Abstract title: Validation of an in vitro a-synuclein aggregation assay in primary cortical cultures for high throughput RNA interference screening
Poster board number (onsite): 658
Poster number: P0738 / #1381
Authors: Susanne Lardell1 , Åke Jägervall1 , Alexander Back1 , Jonna Sjöholm1 , Tracy Bellande2 , Ronald Melki2 , Joachim Täger3 , Peter Heutink3 , Christiane Volbracht4 , George Tofaris5 , Johan Pihl1
Affiliations: 1Cellectricon AB, R&d, Mölndal, Sweden, 2CEA, Institut François Jacob (MIRcen) and CNRS, Laboratory Of Neurodegenerative Diseases, Fontenay-aux-Roses, France, 3German Center for Neurodegenerative Disease DZNE, Genome Biology Of Neurodegeneration, Tübingen, Germany, 4H. Lundbeck A/S, Neuroscience, Valby, Denmark, 5University of Oxford, Nuffield Department Of Clinical Neurosciences, Clinical Neurology,john Radcliffe Hospital, Oxford, United Kingdom
Aims: In Parkinson’s disease (PD), the formation and propagation of α-synuclein insoluble amyloid structures is a process hypothesized to drive the pathology of disease. However, there is currently a lack of understanding with regards to the pathways and proteins responsible for progression of α-syn aggregation, in particular in idiopathic PD, and in vitro genetic screens is one way to increase the knowledge about this.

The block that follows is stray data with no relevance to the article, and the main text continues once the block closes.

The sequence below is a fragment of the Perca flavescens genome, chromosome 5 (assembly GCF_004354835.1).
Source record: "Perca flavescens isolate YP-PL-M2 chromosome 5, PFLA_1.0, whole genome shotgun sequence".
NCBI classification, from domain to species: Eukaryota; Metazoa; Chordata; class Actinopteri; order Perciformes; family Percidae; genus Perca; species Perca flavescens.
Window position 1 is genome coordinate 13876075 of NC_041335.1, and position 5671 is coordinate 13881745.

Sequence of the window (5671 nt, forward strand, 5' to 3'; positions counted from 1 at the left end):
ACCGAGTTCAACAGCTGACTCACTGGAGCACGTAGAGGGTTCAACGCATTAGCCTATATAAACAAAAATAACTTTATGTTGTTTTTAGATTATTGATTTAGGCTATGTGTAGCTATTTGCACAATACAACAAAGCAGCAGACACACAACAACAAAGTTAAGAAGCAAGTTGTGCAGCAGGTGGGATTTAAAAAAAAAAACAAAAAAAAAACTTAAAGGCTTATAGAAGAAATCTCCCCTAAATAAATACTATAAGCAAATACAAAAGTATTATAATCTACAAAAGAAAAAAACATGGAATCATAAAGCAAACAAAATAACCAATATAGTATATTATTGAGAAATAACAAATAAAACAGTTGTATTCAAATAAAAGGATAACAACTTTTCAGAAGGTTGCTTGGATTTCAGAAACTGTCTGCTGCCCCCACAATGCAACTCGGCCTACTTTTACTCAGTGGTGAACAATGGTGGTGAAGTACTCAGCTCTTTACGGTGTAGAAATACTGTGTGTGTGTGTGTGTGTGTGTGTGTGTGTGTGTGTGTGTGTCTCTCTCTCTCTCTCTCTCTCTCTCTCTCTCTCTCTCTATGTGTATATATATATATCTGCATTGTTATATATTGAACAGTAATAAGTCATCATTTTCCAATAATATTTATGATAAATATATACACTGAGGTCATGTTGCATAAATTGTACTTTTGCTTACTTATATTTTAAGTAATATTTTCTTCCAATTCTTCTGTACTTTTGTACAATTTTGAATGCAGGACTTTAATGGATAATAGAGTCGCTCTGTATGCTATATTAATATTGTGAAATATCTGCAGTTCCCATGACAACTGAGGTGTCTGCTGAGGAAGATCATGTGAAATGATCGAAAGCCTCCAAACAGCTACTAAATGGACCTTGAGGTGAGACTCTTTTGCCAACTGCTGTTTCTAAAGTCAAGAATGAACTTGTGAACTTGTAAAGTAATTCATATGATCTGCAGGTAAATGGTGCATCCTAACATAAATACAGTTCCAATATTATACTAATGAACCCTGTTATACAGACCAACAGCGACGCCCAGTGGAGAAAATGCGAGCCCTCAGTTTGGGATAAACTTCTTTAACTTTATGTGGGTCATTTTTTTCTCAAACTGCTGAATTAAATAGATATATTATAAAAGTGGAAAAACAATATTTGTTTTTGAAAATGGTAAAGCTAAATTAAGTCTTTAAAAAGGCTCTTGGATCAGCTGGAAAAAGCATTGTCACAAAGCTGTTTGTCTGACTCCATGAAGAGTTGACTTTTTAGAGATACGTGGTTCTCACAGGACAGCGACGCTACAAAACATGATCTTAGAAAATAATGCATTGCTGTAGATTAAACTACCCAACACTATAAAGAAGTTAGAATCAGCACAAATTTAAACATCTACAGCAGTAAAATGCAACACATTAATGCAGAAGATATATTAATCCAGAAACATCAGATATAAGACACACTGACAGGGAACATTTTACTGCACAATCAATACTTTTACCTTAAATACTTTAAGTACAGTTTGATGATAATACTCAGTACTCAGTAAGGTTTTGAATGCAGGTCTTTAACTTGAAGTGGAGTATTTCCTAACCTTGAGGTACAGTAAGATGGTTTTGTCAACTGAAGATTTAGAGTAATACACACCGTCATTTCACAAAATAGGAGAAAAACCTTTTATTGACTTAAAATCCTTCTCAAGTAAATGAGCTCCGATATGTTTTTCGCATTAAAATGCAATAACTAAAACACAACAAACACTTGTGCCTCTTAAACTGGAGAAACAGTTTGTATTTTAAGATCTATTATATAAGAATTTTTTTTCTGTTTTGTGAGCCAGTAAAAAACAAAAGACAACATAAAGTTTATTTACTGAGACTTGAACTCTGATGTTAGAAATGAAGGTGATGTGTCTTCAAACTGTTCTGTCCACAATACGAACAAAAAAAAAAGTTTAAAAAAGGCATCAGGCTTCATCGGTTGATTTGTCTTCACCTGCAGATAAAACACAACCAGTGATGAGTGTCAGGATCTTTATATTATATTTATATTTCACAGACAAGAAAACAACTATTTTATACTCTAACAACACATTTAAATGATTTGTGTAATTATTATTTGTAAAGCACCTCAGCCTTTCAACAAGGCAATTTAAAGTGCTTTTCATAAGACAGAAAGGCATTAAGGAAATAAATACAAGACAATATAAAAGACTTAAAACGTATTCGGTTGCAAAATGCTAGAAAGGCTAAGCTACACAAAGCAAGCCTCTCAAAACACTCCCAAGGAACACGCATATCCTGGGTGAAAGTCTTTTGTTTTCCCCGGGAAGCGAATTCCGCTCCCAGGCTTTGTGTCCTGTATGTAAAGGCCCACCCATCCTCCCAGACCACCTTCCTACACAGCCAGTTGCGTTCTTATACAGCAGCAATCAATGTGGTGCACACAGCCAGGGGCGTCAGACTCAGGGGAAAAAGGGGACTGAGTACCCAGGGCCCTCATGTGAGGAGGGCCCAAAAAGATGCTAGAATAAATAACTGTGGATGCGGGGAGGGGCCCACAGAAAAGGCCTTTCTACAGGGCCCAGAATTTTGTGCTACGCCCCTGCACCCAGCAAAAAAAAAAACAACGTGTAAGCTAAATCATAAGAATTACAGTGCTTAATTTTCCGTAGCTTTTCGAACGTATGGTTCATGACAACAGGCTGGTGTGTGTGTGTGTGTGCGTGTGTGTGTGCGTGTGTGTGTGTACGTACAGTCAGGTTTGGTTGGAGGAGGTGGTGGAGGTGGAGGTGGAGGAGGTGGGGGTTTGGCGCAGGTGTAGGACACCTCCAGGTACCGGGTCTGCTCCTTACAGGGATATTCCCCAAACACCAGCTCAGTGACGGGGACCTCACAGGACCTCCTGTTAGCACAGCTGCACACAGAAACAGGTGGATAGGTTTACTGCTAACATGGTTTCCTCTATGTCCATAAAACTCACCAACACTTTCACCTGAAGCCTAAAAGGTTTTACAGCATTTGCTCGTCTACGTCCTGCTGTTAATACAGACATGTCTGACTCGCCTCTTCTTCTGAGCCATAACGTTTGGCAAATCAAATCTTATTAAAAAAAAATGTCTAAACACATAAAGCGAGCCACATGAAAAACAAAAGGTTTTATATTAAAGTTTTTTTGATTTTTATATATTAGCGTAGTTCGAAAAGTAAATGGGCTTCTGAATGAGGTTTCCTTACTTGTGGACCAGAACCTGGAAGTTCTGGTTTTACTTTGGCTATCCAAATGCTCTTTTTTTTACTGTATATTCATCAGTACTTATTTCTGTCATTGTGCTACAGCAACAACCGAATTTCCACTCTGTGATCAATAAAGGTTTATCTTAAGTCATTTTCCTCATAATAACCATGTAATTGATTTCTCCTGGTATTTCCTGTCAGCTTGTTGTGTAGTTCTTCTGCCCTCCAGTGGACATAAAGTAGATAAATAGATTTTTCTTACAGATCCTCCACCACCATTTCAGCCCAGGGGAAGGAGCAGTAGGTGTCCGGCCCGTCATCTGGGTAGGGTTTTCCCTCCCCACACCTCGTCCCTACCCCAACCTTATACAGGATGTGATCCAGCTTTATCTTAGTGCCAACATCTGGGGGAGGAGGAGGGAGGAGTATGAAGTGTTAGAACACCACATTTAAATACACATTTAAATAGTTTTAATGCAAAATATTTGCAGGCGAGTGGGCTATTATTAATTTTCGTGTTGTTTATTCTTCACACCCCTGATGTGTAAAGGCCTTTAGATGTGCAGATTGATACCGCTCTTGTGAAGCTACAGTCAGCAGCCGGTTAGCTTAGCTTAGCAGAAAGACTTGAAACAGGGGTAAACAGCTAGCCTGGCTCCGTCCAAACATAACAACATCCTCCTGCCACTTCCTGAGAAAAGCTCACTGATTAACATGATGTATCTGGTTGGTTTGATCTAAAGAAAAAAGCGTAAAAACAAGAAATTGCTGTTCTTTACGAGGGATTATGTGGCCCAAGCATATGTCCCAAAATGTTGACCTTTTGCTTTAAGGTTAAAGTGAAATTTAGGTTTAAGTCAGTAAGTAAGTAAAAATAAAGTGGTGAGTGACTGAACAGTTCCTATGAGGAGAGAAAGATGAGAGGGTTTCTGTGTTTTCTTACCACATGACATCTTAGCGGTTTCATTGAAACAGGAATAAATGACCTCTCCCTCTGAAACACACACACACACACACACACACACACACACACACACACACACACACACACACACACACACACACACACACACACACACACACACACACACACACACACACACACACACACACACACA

Methods: We therefore developed a high-capacity in vitro model based on primary embryonic mouse cortical cultures in the 384-well format, where lentiviral shRNA was added at 3 days in vitro (DIV) to induce gene silencing, and endogenous α-synuclein aggregation was induced at 10 DIV using recombinant human α-syn pre-formed fibrils. Endogenous α-syn aggregation and cell health were then quantified at 17 DIV using immunocytochemistry and automated high content imaging and analysis.
Results: The outcome was a robust and sensitive α-synuclein aggregation assay for high throughput RNA interference screening. The throughput was more than sufficient for managing the library of 900 oligos targeting 300 genes with the required number of technical replicates and biological test occasions. Upon completion of the screen, the quality control metrics, e.g. signal to noise ratio, the variability in total cell count, no of neurons & SSMD all confirmed that the screen was a technical success. Furthermore, a number of genes decreasing as well as increasing α-synuclein aggregation were also identified.
Conclusions: We can conclude that the developed assay is well-suited for high throughput RNA interference for the discovery of new genes involved in α-syn aggregation.